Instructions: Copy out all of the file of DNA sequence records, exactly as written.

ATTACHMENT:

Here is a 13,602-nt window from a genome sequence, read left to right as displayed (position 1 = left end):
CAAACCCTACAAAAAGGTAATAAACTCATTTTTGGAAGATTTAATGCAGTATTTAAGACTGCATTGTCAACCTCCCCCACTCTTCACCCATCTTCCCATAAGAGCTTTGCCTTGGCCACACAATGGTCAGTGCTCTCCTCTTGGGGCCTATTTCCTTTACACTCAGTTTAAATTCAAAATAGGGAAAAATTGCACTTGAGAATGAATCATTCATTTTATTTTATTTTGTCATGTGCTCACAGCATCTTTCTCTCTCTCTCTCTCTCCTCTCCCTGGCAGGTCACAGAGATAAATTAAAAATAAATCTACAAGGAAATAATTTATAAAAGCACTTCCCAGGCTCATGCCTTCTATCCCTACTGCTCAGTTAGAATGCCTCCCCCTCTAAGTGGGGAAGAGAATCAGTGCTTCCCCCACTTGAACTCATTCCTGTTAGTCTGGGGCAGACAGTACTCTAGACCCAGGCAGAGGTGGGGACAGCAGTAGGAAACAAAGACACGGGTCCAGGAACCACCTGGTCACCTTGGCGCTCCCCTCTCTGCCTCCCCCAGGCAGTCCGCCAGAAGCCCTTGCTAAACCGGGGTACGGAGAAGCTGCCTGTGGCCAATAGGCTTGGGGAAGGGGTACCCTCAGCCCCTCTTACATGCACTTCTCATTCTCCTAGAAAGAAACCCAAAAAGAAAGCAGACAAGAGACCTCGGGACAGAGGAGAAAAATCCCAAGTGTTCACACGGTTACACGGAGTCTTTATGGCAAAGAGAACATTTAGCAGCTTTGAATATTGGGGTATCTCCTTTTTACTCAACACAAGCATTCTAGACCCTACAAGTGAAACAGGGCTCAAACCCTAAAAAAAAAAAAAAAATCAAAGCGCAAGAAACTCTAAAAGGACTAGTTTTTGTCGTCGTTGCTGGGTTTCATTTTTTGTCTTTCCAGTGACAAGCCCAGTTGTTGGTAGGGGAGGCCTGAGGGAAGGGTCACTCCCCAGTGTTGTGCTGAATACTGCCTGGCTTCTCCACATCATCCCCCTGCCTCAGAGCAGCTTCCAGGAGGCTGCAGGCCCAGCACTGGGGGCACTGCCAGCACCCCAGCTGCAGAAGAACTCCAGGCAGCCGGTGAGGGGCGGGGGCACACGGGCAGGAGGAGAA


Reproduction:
Here is a 13,602-nt window from a genome sequence, read left to right as displayed (position 1 = left end):
CAAACCCTACAAAAAGGTAATAAACTCATTTTTGGAAGATTTAATGCAGTATTTAAGACTGCATTGTCAACCTCCCCCACTCTTCACCCATCTTCCCATAAGAGCTTTGCCTTGGCCACACAATGGTCAGTGCTCTCCTCTTGGGGCCTATTTCCTTTACACTCAGTTTAAATTCAAAATAGGGAAAAATTGCACTTGAGAATGAATCATTCATTTTATTTTATTTTGTCATGTGCTCACAGCATCTTTCTCTCTCTCTCTCTCTCCTCTCCCTGGCAGGTCACAGAGATAAATTAAAAATAAATCTACAAGGAAATAATTTATAAAAGCACTTCCCAGGCTCATGCCTTCTATCCCTACTGCTCAGTTAGAATGCCTCCCCCTCTAAGTGGGGAAGAGAATCAGTGCTTCCCCCACTTGAACTCATTCCTGTTAGTCTGGGGCAGACAGTACTCTAGACCCAGGCAGAGGTGGGGACAGCAGTAGGAAACAAAGACACGGGTCCAGGAACCACCTGGTCACCTTGGCGCTCCCCTCTCTGCCTCCCCCAGGCAGTCCGCCAGAAGCCCTTGCTAAACCGGGGTACGGAGAAGCTGCCTGTGGCCAATAGGCTTGGGGAAGGGGTACCCTCAGCCCCTCTTACATGCACTTCTCATTCTCCTAGAAAGAAACCCAAAAAGAAAGCAGACAAGAGACCTCGGGACAGAGGAGAAAAATCCCAAGTGTTCACACGGTTACACGGAGTCTTTATGGCAAAGAGAACATTTAGCAGCTTTGAATATTGGGGTATCTCCTTTTTACTCAACACAAGCATTCTAGACCCTACAAGTGAAACAGGGCTCAAACCCTAAAAAAAAAAAAAAAATCAAAGCGCAAGAAACTCTAAAAGGACTAGTTTTTGTCGTCGTTGCTGGGTTTCATTTTTTGTCTTTCCAGTGACAAGCCCAGTTGTTGGTAGGGGAGGCCTGAGGGAAGGGTCACTCCCCAGTGTTGTGCTGAATACTGCCTGGCTTCTCCACATCATCCCCCTGCCTCAGAGCAGCTTCCAGGAGGCTGCAGGCCCAGCACTGGGGGCACTGCCAGCACCCCAGCTGCAGAAGAACTCCAGGCAGCCGGTGAGGGGCGGGGGCACACGGGCAGGAGGAGAA